primitive garage swinger demo promo 45 by Toronto's 5 Rogues, pre Mandala. Less than a handful of copies exist. "I Can't Hold Out" has all the primitive garage feel that garage collectors are looking for: stinging guitar, whirling organ & snotty & pained punk vocals. The flip is a teen croner garage ballad. This demo shows the Toronto legends just cutting their teeth.
Mandala's origins can be traced back to The Rogues, the house band at the Club Bluenote in Toronto during the summer of 1964. Keyboard player Josef Chirowski (born on March 2, 1947 in Germany), bass player Don Elliot (born on December 8, 1944 in Toronto) and drummer Pentti "Whitey" Glan (born in Finland) had worked together previously in several outfits, most notably Whitey & The Roulettes, who also contained future Luke & The Apostles and McKenna Mendelson Mainline guitarist, Mike McKenna.
The band adopted the name The Rogues when singer George Olliver (born January 25, 1946 in Toronto) and former Robbie Lane & The Disciples guitarist Domenic Troiano (born Michaele Antonio, January 17, 1946 in Mondugno, Italy, naturalised Canadian in 1955) joined in 1965. For a very brief period at the end of 1965, future Blood, Sweat & Tears singer David Clayton-Thomas also augmented the line up after parting with his previous support band, The Shays.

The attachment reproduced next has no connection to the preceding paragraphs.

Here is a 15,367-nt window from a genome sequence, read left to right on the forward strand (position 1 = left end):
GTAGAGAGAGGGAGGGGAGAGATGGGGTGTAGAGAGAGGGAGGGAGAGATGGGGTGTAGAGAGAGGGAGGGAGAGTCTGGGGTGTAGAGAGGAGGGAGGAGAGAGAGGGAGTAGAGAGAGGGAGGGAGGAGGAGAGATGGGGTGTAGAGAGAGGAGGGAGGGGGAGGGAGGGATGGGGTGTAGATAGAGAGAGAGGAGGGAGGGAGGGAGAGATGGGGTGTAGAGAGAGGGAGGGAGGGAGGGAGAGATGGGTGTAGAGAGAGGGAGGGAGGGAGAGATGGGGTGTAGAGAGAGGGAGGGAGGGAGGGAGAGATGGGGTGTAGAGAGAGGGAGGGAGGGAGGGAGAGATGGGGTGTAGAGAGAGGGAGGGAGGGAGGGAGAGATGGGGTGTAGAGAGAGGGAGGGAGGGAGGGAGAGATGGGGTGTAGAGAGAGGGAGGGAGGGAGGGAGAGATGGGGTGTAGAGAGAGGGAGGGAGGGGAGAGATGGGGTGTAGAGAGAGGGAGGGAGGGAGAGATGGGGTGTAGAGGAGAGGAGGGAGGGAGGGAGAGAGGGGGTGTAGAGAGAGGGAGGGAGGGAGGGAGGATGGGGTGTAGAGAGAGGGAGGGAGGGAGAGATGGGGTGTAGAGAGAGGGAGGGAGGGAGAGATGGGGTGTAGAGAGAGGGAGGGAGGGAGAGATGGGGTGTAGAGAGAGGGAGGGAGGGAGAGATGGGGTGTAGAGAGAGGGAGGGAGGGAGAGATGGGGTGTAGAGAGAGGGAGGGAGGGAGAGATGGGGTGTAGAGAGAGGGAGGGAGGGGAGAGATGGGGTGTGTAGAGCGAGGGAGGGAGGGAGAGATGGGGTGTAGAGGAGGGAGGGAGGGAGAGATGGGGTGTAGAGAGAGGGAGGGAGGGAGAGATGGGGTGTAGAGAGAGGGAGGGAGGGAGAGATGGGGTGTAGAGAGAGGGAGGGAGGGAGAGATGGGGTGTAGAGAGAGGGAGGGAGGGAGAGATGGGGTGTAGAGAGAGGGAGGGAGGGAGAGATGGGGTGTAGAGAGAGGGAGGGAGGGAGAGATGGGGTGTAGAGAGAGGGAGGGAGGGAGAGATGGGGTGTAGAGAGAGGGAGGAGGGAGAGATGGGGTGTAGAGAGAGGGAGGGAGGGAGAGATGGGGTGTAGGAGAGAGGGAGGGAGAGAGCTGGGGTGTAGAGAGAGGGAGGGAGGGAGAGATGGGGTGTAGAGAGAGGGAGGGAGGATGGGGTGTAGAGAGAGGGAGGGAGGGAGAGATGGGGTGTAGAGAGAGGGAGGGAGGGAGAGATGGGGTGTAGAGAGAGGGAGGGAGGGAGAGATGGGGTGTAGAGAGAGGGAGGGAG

In the spring of 1966, The Rogues (minus Clayton-Thomas) briefly became The Five Rogues and consolidated their local reputation with regular appearances on the city's vibrant club scene, playing at venues like the Hawk's Nest, the Club Mimicombo and the Gogue Inn.
One show at the Gogue Inn, advertised in the Toronto Telegram's "After Four" section for May 25, 1966, found the group opening for Wilson Pickett alongside another local group, R K & The Associates, who featured future Mandala singer Roy Kenner. During this hectic period, the band also performed throughout Ontario, appearing at notable venues like the Whitby Arena and the Jubilee Auditorium in Oshawa. Around this time, the group also recorded two tracks as demos - "I Can't Hold Out No Longer" and "I'll Make It Up To You".
Five Rogues become Mandala.
In mid-September 1966, the group's manager, Rafael Markowitz (aka Randy Martin), a former TV clown, sensed a change in the music scene and decided to reinvent the group's image and name. Mandala is a symbol (a circle within a circle within a circle), which is used by Buddhist monks as an aid to contemplation.
Markowitz envisioned the band as being a channel for the audience to release its emotions and the newly named outfit, decked in pinstripe, gangster-style suits and aided by strobe lights, returned to the Toronto scene in early October with its "Soul Crusade", which was met with mass hysteria.
photos courtesy Ivan Amirault